Herd’s Green readies for VT pressure
HUNTINGTON - As the redshirt freshman football season of Marshall University quarterback Isaiah Green winds down, the roller coaster ride for the young Thundering Herd signal-caller has had many ups and downs.
Early on, Green was successful, but followed it with a period of inconsistency when turnover issues crept into his play.
Then came an injury that challenged him both mentally and physically and he had to wait out the rehabilitation to earn his chance to take the field again.
Since earning the position back Green has excelled, leading the Herd to wins in three consecutive starts.
Green faces his biggest challenge when he leads Marshall (8-3) into Lane Stadium for a noon Saturday affair against Virginia Tech (5-6) in Blacksburg, Virginia.
When he watched film of the Virginia Tech defense this week, the Hokies’ pressure jumped out from the screen.
“That’s what stood out the most to me -- that front seven, they were pretty active in getting to the passer,” Green said.
Last week, FIU attempted to bring pressure early in the game and Green made the Panthers pay, connecting on five of his first six passes on the initial drive that culminated with a 16-yard touchdown toss to wide receiver Tyre Brady.
“Every week, he continues to grow,” Brady said. “Every single week, he continues to make better decisions and those small window throws. He’s just shown us how great of a player he’s going to be.”
That progression is sure to be put to the test this week as the Virginia Tech defensive coordinator Bud Foster-led unit sends many different looks at Green, forcing him to make the correct decision quicker and, likely, in the face of a blitz.
Foster’s defense is something Marshall head coach Doc Holliday is familiar with after many past encounters through his time playing the Hokies at N.C. State and West Virginia.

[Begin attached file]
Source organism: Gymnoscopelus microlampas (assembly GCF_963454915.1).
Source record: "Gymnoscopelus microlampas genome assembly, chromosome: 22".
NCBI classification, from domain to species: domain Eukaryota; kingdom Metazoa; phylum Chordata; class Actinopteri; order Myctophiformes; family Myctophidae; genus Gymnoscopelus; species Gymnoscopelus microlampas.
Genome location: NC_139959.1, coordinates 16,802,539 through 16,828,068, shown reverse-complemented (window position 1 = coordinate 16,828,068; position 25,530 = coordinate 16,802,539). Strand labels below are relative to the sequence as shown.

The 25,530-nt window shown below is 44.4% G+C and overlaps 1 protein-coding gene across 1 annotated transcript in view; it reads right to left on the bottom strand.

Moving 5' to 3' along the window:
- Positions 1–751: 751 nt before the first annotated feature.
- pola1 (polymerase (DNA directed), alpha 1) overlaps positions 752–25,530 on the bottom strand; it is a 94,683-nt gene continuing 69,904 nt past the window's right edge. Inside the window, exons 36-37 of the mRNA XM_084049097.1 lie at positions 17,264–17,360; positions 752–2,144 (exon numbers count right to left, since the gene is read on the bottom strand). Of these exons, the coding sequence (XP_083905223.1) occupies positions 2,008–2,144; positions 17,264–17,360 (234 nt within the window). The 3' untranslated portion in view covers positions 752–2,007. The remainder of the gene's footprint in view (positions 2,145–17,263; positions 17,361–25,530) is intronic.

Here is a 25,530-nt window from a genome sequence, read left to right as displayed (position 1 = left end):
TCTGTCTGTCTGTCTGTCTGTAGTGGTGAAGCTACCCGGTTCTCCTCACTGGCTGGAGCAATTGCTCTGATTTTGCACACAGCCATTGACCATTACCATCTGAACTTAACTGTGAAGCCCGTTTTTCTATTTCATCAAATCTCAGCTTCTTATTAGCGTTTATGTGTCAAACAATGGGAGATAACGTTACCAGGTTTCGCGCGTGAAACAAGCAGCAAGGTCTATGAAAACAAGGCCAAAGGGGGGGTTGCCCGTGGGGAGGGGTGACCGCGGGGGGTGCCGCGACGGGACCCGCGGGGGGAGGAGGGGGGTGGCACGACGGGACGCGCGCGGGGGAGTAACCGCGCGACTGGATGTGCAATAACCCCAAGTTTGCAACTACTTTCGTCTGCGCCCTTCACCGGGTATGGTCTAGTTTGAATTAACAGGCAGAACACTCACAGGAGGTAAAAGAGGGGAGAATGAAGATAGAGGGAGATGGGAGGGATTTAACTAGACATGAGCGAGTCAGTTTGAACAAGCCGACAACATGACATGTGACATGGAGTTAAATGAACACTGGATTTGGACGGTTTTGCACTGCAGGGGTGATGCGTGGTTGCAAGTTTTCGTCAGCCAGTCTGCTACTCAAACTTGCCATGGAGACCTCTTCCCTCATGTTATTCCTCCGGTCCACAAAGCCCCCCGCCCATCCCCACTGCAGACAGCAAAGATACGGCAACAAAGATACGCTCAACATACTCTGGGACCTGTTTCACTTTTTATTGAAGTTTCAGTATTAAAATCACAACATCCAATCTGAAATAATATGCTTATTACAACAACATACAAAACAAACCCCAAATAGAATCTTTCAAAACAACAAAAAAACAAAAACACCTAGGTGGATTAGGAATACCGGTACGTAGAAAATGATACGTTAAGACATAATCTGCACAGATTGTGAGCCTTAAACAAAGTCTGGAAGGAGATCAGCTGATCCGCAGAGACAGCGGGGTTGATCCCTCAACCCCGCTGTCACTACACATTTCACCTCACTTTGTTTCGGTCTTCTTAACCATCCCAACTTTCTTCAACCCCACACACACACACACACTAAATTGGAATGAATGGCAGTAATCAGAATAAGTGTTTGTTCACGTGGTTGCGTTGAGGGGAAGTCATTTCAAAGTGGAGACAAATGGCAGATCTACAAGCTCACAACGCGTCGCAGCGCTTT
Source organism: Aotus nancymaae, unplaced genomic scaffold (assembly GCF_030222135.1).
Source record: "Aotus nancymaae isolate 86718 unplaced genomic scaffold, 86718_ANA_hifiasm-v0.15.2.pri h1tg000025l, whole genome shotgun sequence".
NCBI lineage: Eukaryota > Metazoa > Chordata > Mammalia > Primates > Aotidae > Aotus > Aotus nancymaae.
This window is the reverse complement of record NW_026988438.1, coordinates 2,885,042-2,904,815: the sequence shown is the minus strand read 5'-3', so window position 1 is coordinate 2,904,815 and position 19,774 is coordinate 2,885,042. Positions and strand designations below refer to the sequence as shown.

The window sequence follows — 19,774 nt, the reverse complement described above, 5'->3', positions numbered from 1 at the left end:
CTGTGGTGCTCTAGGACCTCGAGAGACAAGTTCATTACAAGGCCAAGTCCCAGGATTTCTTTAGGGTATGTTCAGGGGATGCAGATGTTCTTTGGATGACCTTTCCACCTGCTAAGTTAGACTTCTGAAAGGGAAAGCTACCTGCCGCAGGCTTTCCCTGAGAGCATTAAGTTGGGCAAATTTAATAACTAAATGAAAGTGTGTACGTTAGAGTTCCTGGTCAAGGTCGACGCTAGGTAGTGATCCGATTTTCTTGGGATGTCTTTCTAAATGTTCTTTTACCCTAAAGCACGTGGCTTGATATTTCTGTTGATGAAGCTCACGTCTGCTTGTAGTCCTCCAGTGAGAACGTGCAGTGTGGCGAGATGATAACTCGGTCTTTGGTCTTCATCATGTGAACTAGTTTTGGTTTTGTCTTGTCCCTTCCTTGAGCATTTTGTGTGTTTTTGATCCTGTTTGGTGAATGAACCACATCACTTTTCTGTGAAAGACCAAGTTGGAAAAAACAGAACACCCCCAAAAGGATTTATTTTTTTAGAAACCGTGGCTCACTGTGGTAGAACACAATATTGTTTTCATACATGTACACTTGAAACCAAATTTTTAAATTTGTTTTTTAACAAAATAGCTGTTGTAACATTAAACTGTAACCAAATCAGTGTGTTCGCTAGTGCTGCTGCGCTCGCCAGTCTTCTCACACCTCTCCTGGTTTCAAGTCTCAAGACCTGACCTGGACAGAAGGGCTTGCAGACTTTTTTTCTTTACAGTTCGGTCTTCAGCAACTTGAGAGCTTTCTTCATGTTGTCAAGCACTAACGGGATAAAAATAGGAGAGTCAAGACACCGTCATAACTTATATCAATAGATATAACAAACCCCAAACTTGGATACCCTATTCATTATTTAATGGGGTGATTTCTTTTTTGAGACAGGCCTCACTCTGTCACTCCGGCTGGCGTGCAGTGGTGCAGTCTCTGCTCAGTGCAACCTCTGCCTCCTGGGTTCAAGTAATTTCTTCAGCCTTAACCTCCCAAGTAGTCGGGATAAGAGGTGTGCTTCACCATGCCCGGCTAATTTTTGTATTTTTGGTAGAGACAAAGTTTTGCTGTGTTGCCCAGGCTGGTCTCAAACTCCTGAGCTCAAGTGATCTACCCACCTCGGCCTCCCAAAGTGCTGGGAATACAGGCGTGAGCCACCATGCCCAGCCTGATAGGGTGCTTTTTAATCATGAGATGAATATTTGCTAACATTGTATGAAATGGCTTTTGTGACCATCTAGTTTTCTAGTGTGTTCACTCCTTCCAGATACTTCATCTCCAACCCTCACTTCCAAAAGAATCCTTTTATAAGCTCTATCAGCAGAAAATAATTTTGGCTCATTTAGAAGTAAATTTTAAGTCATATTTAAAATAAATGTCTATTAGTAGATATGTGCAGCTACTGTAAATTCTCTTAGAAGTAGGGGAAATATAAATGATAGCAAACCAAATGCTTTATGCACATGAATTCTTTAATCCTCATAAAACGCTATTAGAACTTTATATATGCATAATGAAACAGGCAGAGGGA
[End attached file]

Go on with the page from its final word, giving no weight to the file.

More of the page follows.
“He’s going to stop the run and he’s going to force you to throw the ball and put those corners, at times, on islands, which he does,” Holliday said. “You have to be able to take what he gives you, alright, and you can’t put square pegs in round holes against that defense. We’ve got to be able to take what they give us and hopefully make some plays both running and throwing it, at times, when we have to.”
Marshall offensive coordinator Tim Cramsey spoke about the variation of looks Foster’s defense incorporates. Not only do Green and the Herd offense have to identify the look at the line of scrimmage, but they also have to execute.
“We have to do a great job of getting hats on hats and, it doesn’t always have to be max protected, but sometimes, you’ve got to max protect and sometimes, you have to get five receivers out,” Cramsey said. “When you play a guy like that, you’ve got to mess with him as much as he messes with you.”
Teams have tried to pressure Green and the redshirt freshman has taken advantage of the opportunities, putting the ball up for Brady and Obi Obialo to make the most of one-on-one chances.
Once again, those battles will be crucial in the Herd’s chances at victory.
If Marshall is able to win those battles early, it could force a change in the defense that opens up the rushing attack. If the Hokies neutralize the aerial attack in the beginning, it likely means a steady diet of pressure for Green.
“When they’ve been hurt, they’ve been hurt in the pass game and then the pass game has opened up the run game for later in the game,” Cramsey said. “For the most part, you protect and you win the one-on-one battles outside. When you put that many guys in the box and do all that different stuff, you’re going to put guys on islands. We’ve got to move our guys around and get them in situations where we can find them one-on-one in situations that we want.”
Holliday said he is excited for the matchup to see exactly where his team is and, more on an individual level, to see Green’s ability to handle a stout defense.
“It’ll be a great challenge for not only our offense, but a young quarterback going in there,” Holliday said. “He’s playing beyond his years right now. He’s starting to mature and I like what I see out of him. This will another growing experience. It will be a great experience for him.”